Our friend Panos used Triggertrap to construct his awesome timelapse video, Greek Skies. If you’ve not seen it yet, do go and watch it! The entire project was a serious undertaking, and as you can imagine, Panos has amassed a wealth of knowledge in the process. He’s been kind enough to share some of that with us. Here you can find Panos' tips and tricks he learnt along the way. To get a behind-the-scenes view of the project, check out the full interview with him, here


Do you have any top timelapse tips or essential gear recommendations?


  • Perhaps the first and most important thing to remember is that you should never give up your goal. Yes you can give up the plan but never the goal. If you give up, no one will do it for you, or come and help you. You have to get up, go out there, and do what it takes. Sure, you’ll make mistakes, but that’s a part of the process. Whatever you might believe in, have a bit of faith!


  • Make sure that all of your gear is clean: clean lenses, clean sensors, clean filters. Clean everything.


  • Check the batteries for all your devices. Battery banks can be a good investment for long shoots. Remember that batteries drain faster in the cold, too.


  • If you’re shooting at night, make sure that you’re in position and set up before the sun goes down. You don’t want to arrive and someone else has pinched your spot, and you want to make sure that your vision matches the reality, too.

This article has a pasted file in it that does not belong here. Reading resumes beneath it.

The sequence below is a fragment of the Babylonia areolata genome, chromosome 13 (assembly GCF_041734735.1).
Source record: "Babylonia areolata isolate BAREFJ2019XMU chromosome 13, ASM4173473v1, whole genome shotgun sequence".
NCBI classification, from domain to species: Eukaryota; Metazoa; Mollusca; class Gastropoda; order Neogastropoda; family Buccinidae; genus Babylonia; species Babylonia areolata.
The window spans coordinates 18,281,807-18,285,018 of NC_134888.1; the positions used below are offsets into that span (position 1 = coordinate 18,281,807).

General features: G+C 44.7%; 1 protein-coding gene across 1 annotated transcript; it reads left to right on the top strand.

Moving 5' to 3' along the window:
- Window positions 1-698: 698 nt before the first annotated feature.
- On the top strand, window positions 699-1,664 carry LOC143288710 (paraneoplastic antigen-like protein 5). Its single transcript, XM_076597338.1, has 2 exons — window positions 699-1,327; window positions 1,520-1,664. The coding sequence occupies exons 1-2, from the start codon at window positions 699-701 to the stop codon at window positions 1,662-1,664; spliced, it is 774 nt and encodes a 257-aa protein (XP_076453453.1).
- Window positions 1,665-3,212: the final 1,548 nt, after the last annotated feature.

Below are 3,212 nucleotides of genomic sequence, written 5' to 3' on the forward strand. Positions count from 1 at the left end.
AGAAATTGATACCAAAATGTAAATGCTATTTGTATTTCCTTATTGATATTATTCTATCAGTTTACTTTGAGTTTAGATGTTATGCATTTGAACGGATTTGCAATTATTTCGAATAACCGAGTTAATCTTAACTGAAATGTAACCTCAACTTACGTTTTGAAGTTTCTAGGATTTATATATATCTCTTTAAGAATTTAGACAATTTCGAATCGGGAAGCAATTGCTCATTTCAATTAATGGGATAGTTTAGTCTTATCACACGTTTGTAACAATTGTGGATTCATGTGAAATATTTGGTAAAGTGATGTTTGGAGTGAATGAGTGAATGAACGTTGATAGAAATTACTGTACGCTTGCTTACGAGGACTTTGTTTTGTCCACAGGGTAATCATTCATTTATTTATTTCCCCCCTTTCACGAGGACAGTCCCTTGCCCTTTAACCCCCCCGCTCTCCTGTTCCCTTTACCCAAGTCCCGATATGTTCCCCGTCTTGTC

• Once everything is set, make sure you put anything that you don’t need for the duration of the shoot back in the car. You don’t want to risk leaving behind any expensive gear, or dropping or treading on it in the dark.


  • Depending on the conditions, you need somewhere to shelter (whether that’s from cold, wind, or sun) and safe from any predators that might be close by. Take adequate precautions and don’t leave anything to chance. Ideally, go out with someone else. If you can’t do that, at least make sure that someone you trust knows where you are and what you’re doing.


  • Have something to keep yourself occupied while your timelapse sequence is shooting. Whether it is work, reading a book, maintaining your social media presence, or planning your next shoot, put the time to good use.


  • Keep a notebook with you to record the exact details of your shoot, for example geolocation, sunrise and sunset times that day, the set of the Milky Way, star details, and the weather.


  • Check on your setup every 15 minutes, to ensure that nothing has stopped or gone wrong.


  • Take food and water for longer than you think you’ll be out shooting. You never know what might happen. This includes splitting your water into several bottles. Once I lost my only bottle over the side of a cliff. I learned that lesson the hard way!


  • After doing all work then it is time for some fun. If the weather is good or you are by the sea, maybe have a swim?  You can also play with light painting, shoot some behind the scenes frames, or walk around get some fresh air and when bored watch a movie.

Want to see more from Panos?

To get the latest from Panos, dive into his website, http://www.panosphotographia.com/. Get social with him over on Facebook, Twitter, and Instagram. You can also check out our  interview with him

Shot any timelapse?

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